For the second year in a row, a group of students from Centennial High School have won an award for helping to preserve a piece of the past.

For the second year in a row, a group of students from Centennial High School have won an award for helping to preserve a piece of the past.

The young people -- three current seniors at Centennial and four now in their first year at college -- received the Paul E. Young Jr. Student Award from the Columbus Landmarks Foundation during a ceremony held last week at the Lincoln Theatre.

"Each year, Columbus Landmarks honors individuals and institutions that have made exceptional strides in promoting historic preservation and producing quality urban design in central Ohio," according to a Columbus City Schools spokeswoman.

"Centennial students and staff are being honored for their work throughout the 2012 school year in the preservation of grave sites of Civil War soldiers in Green Lawn Cemetery and the research allowing 26 graves to receive stone markers from the Veteran's Administration."

"These are big granite stones," boasted Nancy Clendenen, media specialist at Centennial who worked with the current and former students on the project, along with Amanda Nelson of the Ohio Historical Society.

Those honored last week with the Paul E. Young Jr. Student Award, named for the foundation's founding trustee and a professor of architecture at Ohio State University, included Clendenen and Nelson along with Kent State University freshmen Corey Bell and Daniel McClaskey; OSU freshman Zachry Bailey; Wright State University freshman Abigail Gibson; and Centennial seniors Austin Carlier, Robert Whitehead and Cory Kountz.

According to the association, the award "honors a student or group of students for a program or project that has fostered discovery of a new dimension of the city's architectural and historical legacy, while promoting the cause of historic preservation or improving the built environment."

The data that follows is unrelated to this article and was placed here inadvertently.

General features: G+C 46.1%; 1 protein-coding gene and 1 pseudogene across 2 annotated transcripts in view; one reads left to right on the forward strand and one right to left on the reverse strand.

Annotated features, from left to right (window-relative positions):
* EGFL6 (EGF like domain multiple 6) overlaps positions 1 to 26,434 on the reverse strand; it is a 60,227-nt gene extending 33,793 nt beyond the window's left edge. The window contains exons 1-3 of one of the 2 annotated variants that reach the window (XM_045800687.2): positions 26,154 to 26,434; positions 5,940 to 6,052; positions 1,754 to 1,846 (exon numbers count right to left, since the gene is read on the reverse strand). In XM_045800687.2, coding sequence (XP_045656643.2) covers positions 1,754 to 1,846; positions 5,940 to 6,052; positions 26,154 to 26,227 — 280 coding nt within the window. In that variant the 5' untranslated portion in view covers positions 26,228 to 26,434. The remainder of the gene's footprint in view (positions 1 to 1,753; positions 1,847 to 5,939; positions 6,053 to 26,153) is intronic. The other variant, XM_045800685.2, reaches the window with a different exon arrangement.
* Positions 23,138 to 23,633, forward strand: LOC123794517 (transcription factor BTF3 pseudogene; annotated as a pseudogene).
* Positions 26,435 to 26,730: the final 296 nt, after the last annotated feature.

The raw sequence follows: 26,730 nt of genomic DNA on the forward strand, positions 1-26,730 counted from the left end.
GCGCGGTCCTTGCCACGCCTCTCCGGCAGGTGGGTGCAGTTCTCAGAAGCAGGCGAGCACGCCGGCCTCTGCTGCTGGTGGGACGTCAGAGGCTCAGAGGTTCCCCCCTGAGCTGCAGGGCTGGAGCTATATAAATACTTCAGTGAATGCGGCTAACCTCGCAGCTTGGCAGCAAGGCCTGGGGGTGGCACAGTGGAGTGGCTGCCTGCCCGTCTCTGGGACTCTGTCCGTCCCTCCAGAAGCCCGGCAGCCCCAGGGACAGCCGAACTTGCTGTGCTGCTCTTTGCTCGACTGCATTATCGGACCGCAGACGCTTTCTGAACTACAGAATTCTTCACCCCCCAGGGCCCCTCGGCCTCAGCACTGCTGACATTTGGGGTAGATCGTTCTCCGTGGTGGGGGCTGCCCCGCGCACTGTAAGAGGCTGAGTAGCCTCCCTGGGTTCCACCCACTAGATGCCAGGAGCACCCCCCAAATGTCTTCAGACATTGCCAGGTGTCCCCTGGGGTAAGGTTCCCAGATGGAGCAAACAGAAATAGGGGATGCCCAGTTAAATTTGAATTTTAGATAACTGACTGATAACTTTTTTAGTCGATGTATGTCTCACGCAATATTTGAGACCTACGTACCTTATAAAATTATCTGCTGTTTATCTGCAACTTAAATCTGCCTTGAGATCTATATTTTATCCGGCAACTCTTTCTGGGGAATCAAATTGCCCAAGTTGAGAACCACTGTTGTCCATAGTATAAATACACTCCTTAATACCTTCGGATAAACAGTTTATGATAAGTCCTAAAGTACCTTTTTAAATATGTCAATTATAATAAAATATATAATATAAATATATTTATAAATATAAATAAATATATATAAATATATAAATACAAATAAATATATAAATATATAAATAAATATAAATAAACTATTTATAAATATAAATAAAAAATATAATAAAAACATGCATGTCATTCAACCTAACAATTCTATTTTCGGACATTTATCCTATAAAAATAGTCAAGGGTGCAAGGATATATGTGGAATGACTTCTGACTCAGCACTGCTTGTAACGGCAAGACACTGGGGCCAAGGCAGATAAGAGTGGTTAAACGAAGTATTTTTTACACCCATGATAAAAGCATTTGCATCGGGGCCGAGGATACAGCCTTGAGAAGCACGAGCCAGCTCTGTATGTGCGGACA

A group from Centennial, also working with Nelson and Clendenen, received the same award in 2011 for their efforts in getting an historic marker for Hanford Village. Although much of the community was destroyed during the construction of Interstate 70, Centennial students in 2009 did research and got an historical marker for the remaining portion of what was one of only two areas in the country built as a subdivision for African-American veterans returning from World War II.

"It was one of the few places that had the African-American postwar housing development," Clendenen said.

When Nelson and her mother, Kathy, approached Clendenen last year to see if students might be interested in taking on another project, she didn't hesitate.

"I said, 'Well, heck yeah,' " Clendenen recalled.

For the project, Clendenen sought out students interested in history. They did research on and in the archives at the Ohio Historical Society along with field trips to identify the grave sites, she said.

Their efforts culminated in a "Boys in Blue" historical dedication ceremony at Green Lawn Cemetery July 21.

"I have always thought that the partnering with the Historical Society is just a wonderful opportunity with the students," Clendenen said.

"They are actually doing something in the adult world. This is not a simulation. This is a real-life experience, and what they do impacts history and it impacts the community.

"When they come back when they're 50 years old with their children or grandchildren they can say, 'I helped put those markers up.' "